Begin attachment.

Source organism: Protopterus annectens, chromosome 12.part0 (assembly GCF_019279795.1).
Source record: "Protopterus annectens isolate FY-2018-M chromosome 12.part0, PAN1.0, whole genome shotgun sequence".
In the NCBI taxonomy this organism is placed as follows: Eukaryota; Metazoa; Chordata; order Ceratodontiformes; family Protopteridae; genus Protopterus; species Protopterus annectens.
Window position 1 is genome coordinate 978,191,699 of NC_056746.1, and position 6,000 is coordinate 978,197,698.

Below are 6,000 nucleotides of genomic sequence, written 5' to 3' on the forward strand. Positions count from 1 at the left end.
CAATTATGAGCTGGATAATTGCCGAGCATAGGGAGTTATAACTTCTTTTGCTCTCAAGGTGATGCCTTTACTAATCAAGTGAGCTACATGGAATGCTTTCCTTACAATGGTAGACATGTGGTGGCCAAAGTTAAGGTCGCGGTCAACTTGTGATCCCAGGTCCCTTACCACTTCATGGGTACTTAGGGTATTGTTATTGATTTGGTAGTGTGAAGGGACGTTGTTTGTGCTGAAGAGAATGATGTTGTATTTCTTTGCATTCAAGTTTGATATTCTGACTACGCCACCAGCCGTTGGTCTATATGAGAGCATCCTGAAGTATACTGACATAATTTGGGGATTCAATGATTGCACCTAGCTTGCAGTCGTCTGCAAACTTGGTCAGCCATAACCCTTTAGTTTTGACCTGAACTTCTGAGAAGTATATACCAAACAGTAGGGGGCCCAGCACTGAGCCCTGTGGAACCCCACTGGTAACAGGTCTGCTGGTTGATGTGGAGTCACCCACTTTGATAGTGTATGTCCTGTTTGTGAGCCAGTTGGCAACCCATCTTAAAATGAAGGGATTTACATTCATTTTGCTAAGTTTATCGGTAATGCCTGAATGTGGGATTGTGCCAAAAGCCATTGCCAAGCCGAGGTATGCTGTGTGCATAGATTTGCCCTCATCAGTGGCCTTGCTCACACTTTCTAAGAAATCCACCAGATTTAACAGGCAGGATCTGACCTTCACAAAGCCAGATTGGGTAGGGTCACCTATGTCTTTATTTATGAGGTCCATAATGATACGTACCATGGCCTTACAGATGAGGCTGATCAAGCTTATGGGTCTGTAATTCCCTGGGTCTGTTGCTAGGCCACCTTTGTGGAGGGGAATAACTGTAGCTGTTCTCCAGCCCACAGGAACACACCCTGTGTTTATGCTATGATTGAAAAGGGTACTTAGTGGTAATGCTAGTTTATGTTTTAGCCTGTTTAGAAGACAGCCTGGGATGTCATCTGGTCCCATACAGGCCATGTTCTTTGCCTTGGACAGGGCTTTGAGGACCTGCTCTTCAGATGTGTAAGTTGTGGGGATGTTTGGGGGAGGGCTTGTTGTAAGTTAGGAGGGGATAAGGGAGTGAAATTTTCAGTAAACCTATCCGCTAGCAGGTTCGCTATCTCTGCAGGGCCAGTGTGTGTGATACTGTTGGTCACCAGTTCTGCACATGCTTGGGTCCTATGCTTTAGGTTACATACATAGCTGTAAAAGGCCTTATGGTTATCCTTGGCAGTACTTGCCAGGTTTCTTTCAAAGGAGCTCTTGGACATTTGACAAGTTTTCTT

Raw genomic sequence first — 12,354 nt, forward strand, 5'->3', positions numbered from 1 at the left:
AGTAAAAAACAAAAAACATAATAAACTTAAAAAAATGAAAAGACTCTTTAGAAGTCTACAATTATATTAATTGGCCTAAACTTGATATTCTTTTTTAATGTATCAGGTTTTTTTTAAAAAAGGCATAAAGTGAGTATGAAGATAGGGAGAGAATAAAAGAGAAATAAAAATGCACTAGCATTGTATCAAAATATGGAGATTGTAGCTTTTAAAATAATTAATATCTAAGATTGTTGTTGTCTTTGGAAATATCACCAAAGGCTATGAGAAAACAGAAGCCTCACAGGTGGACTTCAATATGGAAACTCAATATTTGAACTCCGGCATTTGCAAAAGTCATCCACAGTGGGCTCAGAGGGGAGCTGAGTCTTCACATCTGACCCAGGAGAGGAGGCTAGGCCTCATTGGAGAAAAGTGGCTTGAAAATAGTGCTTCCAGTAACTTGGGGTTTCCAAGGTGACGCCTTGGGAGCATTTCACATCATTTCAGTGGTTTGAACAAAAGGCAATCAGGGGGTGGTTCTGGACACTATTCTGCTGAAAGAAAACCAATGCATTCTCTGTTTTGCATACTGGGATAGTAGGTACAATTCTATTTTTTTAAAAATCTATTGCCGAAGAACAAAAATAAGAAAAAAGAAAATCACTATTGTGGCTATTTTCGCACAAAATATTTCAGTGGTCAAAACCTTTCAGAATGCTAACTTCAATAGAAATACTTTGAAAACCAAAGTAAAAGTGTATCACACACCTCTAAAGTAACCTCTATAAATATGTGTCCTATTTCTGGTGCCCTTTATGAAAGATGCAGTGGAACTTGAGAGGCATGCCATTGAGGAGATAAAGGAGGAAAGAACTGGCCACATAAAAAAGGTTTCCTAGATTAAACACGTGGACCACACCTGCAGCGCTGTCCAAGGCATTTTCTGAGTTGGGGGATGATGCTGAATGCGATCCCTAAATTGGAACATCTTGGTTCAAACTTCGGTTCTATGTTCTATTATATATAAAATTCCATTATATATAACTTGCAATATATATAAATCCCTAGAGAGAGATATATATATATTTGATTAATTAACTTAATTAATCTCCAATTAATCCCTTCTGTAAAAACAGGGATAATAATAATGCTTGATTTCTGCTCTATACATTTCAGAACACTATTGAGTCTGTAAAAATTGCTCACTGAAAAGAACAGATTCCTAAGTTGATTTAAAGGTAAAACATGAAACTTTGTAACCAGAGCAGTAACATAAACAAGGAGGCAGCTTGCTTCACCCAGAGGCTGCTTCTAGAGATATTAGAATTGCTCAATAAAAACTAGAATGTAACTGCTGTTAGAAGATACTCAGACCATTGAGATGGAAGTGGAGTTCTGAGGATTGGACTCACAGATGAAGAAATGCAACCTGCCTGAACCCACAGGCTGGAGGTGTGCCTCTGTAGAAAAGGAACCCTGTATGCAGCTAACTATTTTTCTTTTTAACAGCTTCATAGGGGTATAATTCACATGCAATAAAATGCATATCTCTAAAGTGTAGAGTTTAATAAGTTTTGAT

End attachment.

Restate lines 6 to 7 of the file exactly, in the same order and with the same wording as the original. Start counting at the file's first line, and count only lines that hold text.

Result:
CAATTATGAGCTGGATAATTGCCGAGCATAGGGAGTTATAACTTCTTTTGCTCTCAAGGTGATGCCTTTACTAATCAAGTGAGCTACATGGAATGCTTTCCTTACAATGGTAGACATGTGGTGGCCAAAGTTAAGGTCGCGGTCAACTTGTGATCCCAGGTCCCTTACCACTTCATGGGTACTTAGGGTATTGTTATTGATTTGGTAGTGTGAAGGGACGTTGTTTGTGCTGAAGAGAATGATGTTGTATTTCTTTGCATTCAAGTTTGATATTCTGACTACGCCACCAGCCGTTGGTCTATATGAGAGCATCCTGAAGTATACTGACATAATTTGGGGATTCAATGATTGCACCTAGCTTGCAGTCGTCTGCAAACTTGGTCAGCCATAACCCTTTAGTTTTGACCTGAACTTCTGAGAAGTATATACCAAACAGTAGGGGGCCCAGCACTGAGCCCTGTGGAACCCCACTGGTAACAGGTCTGCTGGTTGATGTGGAGTCACCCACTTTGATAGTGTATGTCCTGTTTGTGAGCCAGTTGGCAACCCATCTTAAAATGAAGGGATTTACATTCATTTTGCTAAGTTTATCGGTAATGCCTGAATGTGGGATTGTGCCAAAAGCCATTGCCAAGCCGAGGTATGCTGTGTGCATAGATTTGCCCTCATCAGTGGCCTTGCTCACACTTTCTAAGAAATCCACCAGATTTAACAGGCAGGATCTGACCTTCACAAAGCCAGATTGGGTAGGGTCACCTATGTCTTTATTTATGAGGTCCATAATGATACGTACCATGGCCTTACAGATGAGGCTGATCAAGCTTATGGGTCTGTAATTCCCTGGGTCTGTTGCTAGGCCACCTTTGTGGAGGGGAATAACTGTAGCTGTTCTCCAGCCCACAGGAACACACCCTGTGTTTATGCTATGATTGAAAAGGGTACTTAGTGGTAATGCTAGTTTATGTTTTAGCCTGTTTAGAAGACAGCCTGGGATGTCATCTGGTCCCATACAGGCCATGTTCTTTGCCTTGGACAGGGCTTTGAGGACCTGCTCTTCAGATGTGTAAGTTGTGGGGATGTTTGGGGGAGGGCTTGTTGTAAGTTAGGAGGGGATAAGGGAGTGAAATTTTCAGTAAACCTATCCGCTAGCAGGTTCGCTATCTCTGCAGGGCCAGTGTGTGTGATACTGTTGGTCACCAGTTCTGCACATGCTTGGGTCCTATGCTTTAGGTTACATACATAGCTGTAAAAGGCCTTATGGTTATCCTTGGCAGTACTTGCCAGGTTTCTTTCAAAGGAGCTCTTGGACATTTGACAAGTTTTCTT

Raw genomic sequence first — 12,354 nt, forward strand, 5'->3', positions numbered from 1 at the left: